The dress on the right provides a different style approach with the use of a solid color combined with a thin material (probably some variety of a light cotton voile or similar over a heavier cotton underlayer (cotton seems the logical choice). The folds of the lighter outerlayer creates the effect of a loose-fitting garment although it’s obvious that there’s a corset and bustle on underneath. Perhaps a nod towards aesthetic dress? 🙂 If nothing else, it certainly gives off a princess line appearance. Unfortunately, we don’t have access to the commentary that accompanied these places so a lot of our comments are based on a bit of conjecture.

The two dresses depicted in the above plate from February 1885 are more of what could be termed reception or visiting dresses and were meant for more indoors wear. The dress on the left is an interesting combination of a silk brocade underskirt combined with a solid silk overskirt, all in the same gold colors with a bit of white lace running long the front to provide contrast. The black velvet (conjecture on our part) bodice offers an interesting color counterpoint to the skirts. Thin strips of gold brocade fabric running on each edge of the bodice front provides a continuation of the skirts, drawing the eye upwards with a pseudo-waist of white lace for contrast.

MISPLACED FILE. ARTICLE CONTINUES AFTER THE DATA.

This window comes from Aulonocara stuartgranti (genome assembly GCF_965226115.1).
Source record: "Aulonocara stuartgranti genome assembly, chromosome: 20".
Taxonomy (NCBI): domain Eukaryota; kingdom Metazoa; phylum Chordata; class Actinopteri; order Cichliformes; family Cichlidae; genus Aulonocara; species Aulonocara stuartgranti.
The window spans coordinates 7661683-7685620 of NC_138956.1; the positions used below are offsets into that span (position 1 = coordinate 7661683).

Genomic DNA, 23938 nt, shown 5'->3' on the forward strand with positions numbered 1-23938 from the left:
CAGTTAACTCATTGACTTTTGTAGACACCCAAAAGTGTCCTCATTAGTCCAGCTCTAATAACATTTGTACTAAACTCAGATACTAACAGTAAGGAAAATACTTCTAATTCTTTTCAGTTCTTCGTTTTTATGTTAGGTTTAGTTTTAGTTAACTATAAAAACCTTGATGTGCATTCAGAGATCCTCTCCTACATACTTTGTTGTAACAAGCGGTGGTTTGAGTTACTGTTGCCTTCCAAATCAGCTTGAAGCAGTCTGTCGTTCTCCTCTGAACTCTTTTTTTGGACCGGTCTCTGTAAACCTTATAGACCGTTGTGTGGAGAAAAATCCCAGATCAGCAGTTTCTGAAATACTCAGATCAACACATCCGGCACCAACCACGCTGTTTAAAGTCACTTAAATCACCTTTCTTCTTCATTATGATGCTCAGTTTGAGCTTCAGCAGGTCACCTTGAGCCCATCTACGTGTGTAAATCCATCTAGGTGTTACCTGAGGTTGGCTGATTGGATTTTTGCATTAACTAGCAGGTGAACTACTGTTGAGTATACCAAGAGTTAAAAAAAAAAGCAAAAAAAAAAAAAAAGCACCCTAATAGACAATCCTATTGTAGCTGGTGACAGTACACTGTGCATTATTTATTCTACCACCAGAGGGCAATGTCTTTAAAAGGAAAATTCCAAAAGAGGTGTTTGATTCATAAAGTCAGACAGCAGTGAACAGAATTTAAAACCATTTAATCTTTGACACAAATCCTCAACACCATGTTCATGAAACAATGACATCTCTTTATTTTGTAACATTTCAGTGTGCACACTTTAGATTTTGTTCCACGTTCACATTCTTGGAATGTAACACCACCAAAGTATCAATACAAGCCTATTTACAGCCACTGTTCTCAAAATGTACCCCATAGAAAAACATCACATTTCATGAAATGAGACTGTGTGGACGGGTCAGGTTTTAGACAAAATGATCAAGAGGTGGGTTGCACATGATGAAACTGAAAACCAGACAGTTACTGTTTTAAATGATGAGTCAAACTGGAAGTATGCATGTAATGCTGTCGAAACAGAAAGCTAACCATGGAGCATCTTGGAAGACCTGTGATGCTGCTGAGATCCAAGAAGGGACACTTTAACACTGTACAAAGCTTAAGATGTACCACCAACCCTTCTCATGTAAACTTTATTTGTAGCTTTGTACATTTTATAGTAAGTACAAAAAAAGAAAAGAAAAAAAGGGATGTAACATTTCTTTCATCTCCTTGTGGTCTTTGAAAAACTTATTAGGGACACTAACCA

Compared to the left dress, the right dress provides a light and airy contrast with its white lace underskirt, apron, and inner bodice combined with a rich red velvet-like outerskirt and bodice. It’s a visual one-two punch that definitely attracts the eye. 🙂

In this last plate from December 1884, we see a combination of afternoon/visiting dresses done in a combination of solid color velvet combined with velvet brocade. The dress on the right provides the best view with a velvet brocade underskirt combined with a solid-colored overskirt trimmed in fur. The bodice presents a dramatic appearance with a plastron of the same velvet brocade as the underskirt combined with solid-colored sleeves. This dress gives an effect of a robe being worn on the outside although it’s obvious that the bodice and skirts are separate. The above is just a taste of what was in style for Sweden during the mid-1880s and in future posts we hope to uncover more.